Cancer in the Nineteenth Century

The 19th century saw the birth of scientific oncology with use of the modern microscope in studying diseased tissues. Rudolf Virchow, often called the founder of cellular pathology, provided the scientific basis for the modern pathologic study of cancer. As Morgagni had linked autopsy findings seen with the unaided eye with the clinical course of illness, so Virchow correlated microscopic pathology to illness.

This method not only allowed a better understanding of the damage cancer had done, but also aided the development of cancer surgery. Body tissues removed by the surgeon could now be examined and a precise diagnosis could be made. The pathologist could also tell the surgeon whether the operation had completely removed the cancer.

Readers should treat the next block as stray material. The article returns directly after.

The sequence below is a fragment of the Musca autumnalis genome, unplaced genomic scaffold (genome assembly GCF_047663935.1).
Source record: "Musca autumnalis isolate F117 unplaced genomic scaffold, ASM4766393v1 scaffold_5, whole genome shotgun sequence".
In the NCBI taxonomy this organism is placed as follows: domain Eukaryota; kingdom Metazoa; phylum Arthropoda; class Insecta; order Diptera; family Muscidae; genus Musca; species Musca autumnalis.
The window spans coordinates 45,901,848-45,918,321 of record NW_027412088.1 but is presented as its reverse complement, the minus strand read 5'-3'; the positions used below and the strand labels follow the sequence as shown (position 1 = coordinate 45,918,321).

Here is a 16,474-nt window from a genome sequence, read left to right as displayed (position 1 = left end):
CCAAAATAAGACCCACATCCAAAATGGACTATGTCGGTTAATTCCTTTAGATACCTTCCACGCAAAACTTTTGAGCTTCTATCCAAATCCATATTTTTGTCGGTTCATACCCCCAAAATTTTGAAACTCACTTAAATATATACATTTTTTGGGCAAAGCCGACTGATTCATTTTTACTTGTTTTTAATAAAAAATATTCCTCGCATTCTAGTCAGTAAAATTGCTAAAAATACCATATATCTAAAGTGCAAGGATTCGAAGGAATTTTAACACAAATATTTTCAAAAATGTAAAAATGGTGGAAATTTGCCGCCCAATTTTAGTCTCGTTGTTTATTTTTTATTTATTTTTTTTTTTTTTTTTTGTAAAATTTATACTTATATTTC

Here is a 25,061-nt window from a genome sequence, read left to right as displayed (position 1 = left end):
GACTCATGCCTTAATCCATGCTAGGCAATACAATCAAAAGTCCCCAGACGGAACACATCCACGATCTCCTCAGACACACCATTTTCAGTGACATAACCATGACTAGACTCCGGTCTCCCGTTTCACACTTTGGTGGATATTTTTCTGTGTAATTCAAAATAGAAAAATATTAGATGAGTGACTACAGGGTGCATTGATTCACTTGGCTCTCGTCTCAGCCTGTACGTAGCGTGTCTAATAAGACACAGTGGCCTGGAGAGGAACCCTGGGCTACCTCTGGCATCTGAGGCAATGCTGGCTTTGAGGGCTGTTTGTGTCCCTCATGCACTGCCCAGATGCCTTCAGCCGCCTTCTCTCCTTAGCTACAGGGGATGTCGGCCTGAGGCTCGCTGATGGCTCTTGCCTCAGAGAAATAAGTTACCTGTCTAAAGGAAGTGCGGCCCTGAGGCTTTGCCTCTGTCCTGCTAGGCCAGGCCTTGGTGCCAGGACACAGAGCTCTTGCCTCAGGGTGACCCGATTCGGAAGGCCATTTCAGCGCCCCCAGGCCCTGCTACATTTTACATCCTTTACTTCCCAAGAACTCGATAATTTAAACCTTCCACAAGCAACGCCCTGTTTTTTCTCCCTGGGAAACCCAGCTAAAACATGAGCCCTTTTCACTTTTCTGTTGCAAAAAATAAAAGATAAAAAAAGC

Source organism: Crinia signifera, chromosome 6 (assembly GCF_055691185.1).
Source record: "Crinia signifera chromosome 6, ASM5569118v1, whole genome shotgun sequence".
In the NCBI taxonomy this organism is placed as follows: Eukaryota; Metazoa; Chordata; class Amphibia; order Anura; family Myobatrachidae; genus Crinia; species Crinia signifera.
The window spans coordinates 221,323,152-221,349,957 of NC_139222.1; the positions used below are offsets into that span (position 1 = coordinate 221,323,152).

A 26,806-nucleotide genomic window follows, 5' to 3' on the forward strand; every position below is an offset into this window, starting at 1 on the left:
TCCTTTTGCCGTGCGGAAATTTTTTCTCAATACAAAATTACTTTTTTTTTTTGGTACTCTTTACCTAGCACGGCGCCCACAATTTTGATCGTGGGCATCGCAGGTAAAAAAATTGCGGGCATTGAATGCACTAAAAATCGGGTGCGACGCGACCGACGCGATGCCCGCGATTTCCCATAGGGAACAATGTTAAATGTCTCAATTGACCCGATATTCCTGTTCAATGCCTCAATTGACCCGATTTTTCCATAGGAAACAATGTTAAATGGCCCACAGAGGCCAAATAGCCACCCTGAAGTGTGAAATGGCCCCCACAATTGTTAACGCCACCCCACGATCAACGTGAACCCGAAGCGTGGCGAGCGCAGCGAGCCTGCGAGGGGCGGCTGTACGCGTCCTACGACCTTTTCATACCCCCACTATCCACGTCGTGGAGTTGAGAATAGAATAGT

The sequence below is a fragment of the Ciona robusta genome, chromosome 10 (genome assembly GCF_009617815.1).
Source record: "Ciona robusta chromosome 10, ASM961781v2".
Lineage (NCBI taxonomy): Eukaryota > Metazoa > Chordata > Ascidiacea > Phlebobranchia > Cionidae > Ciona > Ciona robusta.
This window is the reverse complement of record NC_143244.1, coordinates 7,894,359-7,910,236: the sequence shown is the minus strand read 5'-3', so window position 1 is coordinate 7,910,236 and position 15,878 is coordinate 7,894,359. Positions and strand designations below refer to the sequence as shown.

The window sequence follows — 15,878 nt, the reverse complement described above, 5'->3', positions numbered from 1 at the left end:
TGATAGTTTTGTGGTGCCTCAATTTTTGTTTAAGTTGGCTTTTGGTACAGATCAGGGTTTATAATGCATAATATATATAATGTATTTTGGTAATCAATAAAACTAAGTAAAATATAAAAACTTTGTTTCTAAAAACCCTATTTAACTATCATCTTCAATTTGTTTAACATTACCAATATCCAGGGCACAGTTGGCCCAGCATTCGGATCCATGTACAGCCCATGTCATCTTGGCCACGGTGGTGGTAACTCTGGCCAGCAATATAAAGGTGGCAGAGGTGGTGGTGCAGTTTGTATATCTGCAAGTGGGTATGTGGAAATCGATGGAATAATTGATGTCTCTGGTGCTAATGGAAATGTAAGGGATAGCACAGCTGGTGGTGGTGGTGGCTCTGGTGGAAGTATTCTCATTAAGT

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Our team is made up of doctors and master’s-prepared nurses with deep knowledge of cancer care as well as journalists, editors, and translators with extensive experience in medical writing.

Last Medical Review: June 12, 2014 Last Revised: June 12, 2014

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